The crux of the matter is whether under the particular facts of this case, plaintiff can allege that ABC is liable for Marshall's actions.  Government Code section 12940, subdivision (h)(1) provides, in pertinent part:  “Harassment of an employee or applicant by an employee other than an agent or supervisor shall be unlawful if the entity, or its agents or supervisors, knows or should have known of this conduct and fails to take immediate and appropriate corrective action.”  (Emphasis added.)   This section has been interpreted to mean that the employer is strictly liable for the harassing actions of its supervisors and agents (Kelly–Zurian v. Wohl Shoe Co. (1994) 22 Cal.App.4th 397, 415, & 416, 27 Cal.Rptr.2d 457;  Fisher v. San Pedro Peninsula Hospital (1989) 214 Cal.App.3d 590, 608, fn. 6, 262 Cal.Rptr. 842), but that the employer is only liable for harassment by a coworker if the employer knew or should have known of the conduct and failed to take immediate corrective action.   Thus, characterizing the employment status of the harasser is very significant.   This then takes us to the issue of Marshall's status vis-à-vis ABC.

 ABC contends that because plaintiff never explicitly alleged that Marshall was a supervisor or agent, it cannot be strictly liable for Marshall's actions, assuming the other predicates of the claim are present.   ABC seems to suggest that Marshall was plaintiff's coworker so that ABC can only be liable if it knew of his conduct and failed to take immediate corrective action.   We disagree.   Liberally and reasonably construing plaintiff's allegations—as we must do (Dale v. City of Mountain View (1976) 55 Cal.App.3d 101, 105, 127 Cal.Rptr. 520)—we find they are sufficient to plead Marshall's status as an agent.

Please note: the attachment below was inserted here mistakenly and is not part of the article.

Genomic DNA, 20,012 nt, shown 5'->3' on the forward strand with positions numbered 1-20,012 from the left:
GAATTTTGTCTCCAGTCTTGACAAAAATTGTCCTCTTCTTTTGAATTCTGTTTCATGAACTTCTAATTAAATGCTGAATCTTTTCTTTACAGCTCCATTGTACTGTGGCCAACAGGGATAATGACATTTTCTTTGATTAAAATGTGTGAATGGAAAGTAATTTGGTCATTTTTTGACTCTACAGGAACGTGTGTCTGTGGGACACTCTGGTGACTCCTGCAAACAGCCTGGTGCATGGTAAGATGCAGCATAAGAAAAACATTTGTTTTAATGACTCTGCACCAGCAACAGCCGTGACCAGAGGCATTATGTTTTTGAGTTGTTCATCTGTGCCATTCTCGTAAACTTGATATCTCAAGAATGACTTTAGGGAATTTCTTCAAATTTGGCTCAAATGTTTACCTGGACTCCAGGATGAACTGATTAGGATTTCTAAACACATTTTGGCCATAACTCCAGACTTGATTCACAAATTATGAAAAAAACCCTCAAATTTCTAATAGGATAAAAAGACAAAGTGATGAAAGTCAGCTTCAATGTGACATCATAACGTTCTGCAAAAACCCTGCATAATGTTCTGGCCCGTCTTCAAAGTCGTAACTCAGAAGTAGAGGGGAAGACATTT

The Act does not define “supervisor.”   Black's Law Dictionary (6th ed.) first defines a supervisor as “one having authority over others, to superintend and direct” and then repeats the definition in the National Labor Relations Act which parallels the definition in the California Agricultural Labor Relations Act.   That statutory definition recites  that a supervisor is “any individual having authority, in the interest of the employer, to hire, ․ assign [or] reward ․ other employees․”  (29 U.S.C. § 152(11);  Lab.Code, § 1140.4, subd. (j).)  If the Act confers protection to “applicants,” as it does, it is obvious that the counterpart to the position of supervisor must be the person to whom application for employment is made.   Prior to employment the applicant has no “supervisor” so that logically, under the Act, the “agent” of the employer is the one designated to receive and process applications.

Plaintiff's complaint alleges that Marshall was an associate director of casting at ABC;  that ABC was developing television shows that could be suitable for plaintiff;  that pursuant to Marshall's request, plaintiff interviewed with him for an acting position;  that Marshall introduced him to his supervisor;  that Marshall told him that he was his manager;  and that Marshall gave plaintiff many directions in preparation for auditions.